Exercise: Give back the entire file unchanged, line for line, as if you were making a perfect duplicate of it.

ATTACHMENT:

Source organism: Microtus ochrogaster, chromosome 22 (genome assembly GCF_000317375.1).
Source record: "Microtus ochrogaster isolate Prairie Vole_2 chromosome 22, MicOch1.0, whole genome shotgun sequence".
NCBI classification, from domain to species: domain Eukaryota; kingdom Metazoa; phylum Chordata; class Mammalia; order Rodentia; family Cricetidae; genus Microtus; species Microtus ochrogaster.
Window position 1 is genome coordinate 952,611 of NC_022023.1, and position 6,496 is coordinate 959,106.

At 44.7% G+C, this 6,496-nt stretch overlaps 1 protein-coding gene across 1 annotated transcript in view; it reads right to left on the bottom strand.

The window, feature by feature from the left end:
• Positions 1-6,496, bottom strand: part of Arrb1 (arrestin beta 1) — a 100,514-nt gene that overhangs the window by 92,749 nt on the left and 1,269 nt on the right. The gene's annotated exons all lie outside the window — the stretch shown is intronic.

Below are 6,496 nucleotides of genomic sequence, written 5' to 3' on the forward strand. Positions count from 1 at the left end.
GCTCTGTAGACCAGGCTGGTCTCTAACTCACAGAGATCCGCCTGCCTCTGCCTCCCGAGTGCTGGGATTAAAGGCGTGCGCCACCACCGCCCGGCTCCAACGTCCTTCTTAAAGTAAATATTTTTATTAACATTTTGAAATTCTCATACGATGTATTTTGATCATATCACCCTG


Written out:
Source organism: Microtus ochrogaster, chromosome 22 (genome assembly GCF_000317375.1).
Source record: "Microtus ochrogaster isolate Prairie Vole_2 chromosome 22, MicOch1.0, whole genome shotgun sequence".
NCBI classification, from domain to species: domain Eukaryota; kingdom Metazoa; phylum Chordata; class Mammalia; order Rodentia; family Cricetidae; genus Microtus; species Microtus ochrogaster.
Window position 1 is genome coordinate 952,611 of NC_022023.1, and position 6,496 is coordinate 959,106.

At 44.7% G+C, this 6,496-nt stretch overlaps 1 protein-coding gene across 1 annotated transcript in view; it reads right to left on the bottom strand.

The window, feature by feature from the left end:
• Positions 1-6,496, bottom strand: part of Arrb1 (arrestin beta 1) — a 100,514-nt gene that overhangs the window by 92,749 nt on the left and 1,269 nt on the right. The gene's annotated exons all lie outside the window — the stretch shown is intronic.

Below are 6,496 nucleotides of genomic sequence, written 5' to 3' on the forward strand. Positions count from 1 at the left end.
GCTCTGTAGACCAGGCTGGTCTCTAACTCACAGAGATCCGCCTGCCTCTGCCTCCCGAGTGCTGGGATTAAAGGCGTGCGCCACCACCGCCCGGCTCCAACGTCCTTCTTAAAGTAAATATTTTTATTAACATTTTGAAATTCTCATACGATGTATTTTGATCATATCACCCTG